To date, the DWC administrative director has approved ten programs as eligible and rejected one. One application was never completed, and one program, involving the Cherne Contracting Corporation and Steamfitters Local 250, came to an end in 1996 after their construction projects were completed. One application is now pending.

The seven active and reporting carve-out programs reported a total of 11,645,267 person-hours -- equivalent to 5822 full-time employees, figuring 2000 person-hours for one employee-year. A list of the eight currently approved programs (seven active and one complete) is attached.

The 1996 Annual Report of the Carve-Out Program can be obtained by writing to DWC at California Division of Workers' Compensation, P.O. Box 420603, San Francisco, CA 94142. It can also be found on the DWC website, accessable from the Department of Industrial Relations home page at http://www.dir.ca.gov. Click on "Workers' Compensation," then on "Division of Workers' Compensation."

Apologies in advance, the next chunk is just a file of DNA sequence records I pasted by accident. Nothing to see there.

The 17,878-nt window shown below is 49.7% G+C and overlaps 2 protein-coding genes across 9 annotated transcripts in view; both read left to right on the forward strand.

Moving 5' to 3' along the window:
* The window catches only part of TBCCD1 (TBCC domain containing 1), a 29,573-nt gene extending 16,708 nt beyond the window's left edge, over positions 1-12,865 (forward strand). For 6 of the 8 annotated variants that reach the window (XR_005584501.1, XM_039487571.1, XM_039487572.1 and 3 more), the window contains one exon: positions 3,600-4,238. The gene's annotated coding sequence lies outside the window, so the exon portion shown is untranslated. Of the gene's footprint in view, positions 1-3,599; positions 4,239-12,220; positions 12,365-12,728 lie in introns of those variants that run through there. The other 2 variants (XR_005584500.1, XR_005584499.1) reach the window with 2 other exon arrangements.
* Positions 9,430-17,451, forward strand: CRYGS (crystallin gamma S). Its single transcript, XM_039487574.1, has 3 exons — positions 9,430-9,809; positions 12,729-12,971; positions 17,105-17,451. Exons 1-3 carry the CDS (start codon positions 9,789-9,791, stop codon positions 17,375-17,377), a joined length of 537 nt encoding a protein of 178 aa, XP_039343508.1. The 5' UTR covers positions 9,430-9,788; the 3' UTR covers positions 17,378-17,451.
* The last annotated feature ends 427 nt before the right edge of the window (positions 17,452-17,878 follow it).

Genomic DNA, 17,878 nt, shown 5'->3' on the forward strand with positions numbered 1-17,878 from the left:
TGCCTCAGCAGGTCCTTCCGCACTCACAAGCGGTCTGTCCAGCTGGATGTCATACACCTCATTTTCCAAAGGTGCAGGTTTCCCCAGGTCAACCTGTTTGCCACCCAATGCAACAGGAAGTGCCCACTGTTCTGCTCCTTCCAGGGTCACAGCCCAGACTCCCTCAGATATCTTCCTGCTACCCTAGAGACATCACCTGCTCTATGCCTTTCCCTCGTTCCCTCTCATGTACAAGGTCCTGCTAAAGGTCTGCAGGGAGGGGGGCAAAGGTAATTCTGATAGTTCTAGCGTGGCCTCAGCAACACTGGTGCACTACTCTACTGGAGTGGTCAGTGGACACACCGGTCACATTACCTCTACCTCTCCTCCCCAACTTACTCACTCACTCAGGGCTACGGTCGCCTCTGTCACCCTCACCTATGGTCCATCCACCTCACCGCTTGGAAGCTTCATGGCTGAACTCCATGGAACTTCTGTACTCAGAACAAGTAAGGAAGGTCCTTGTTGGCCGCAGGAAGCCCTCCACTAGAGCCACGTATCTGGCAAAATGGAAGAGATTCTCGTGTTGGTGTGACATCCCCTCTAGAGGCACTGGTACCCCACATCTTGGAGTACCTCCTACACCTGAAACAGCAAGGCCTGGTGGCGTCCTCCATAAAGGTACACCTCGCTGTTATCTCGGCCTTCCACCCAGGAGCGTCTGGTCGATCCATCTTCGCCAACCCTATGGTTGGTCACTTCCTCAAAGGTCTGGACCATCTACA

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NOTE TO ONLINE READERS: The full report can be found here.

Master List of Employers and Unions
Entering into Collective Bargaining Agreements
as of October 10, 1997
(Labor Code Section 3201.5(j))

1. An agreement between the California Building & Construction Trades Council and the Metropolitan Water District of Southern California. This is a project labor agreement covering all contractors and sub-contractors on the $2 billion, 5-year Eastside Reservoir Project.

2. An agreement between the District Council of the International Brotherhood of Electrical Workers and its 20 local unions and a multi-employer group called the National Electrical Contractors Association, consisting of about 300 contractors. Each individual employer chooses whether to sign the master carve-out agreement.

3. An agreement between the Southern California District of Carpenters and its 19 local unions and six different multi-employer groups consisting of about 1000 contractors. Each individual contractor chooses whether to sign the master carve-out agreement.

4. An agreement between the Southern California Pipe Trades District Council No. 16 and a multi-employer group called the Plumbing & Piping Industry Council, Inc. Each individual contractor chooses whether to sign the master carve-out agreement.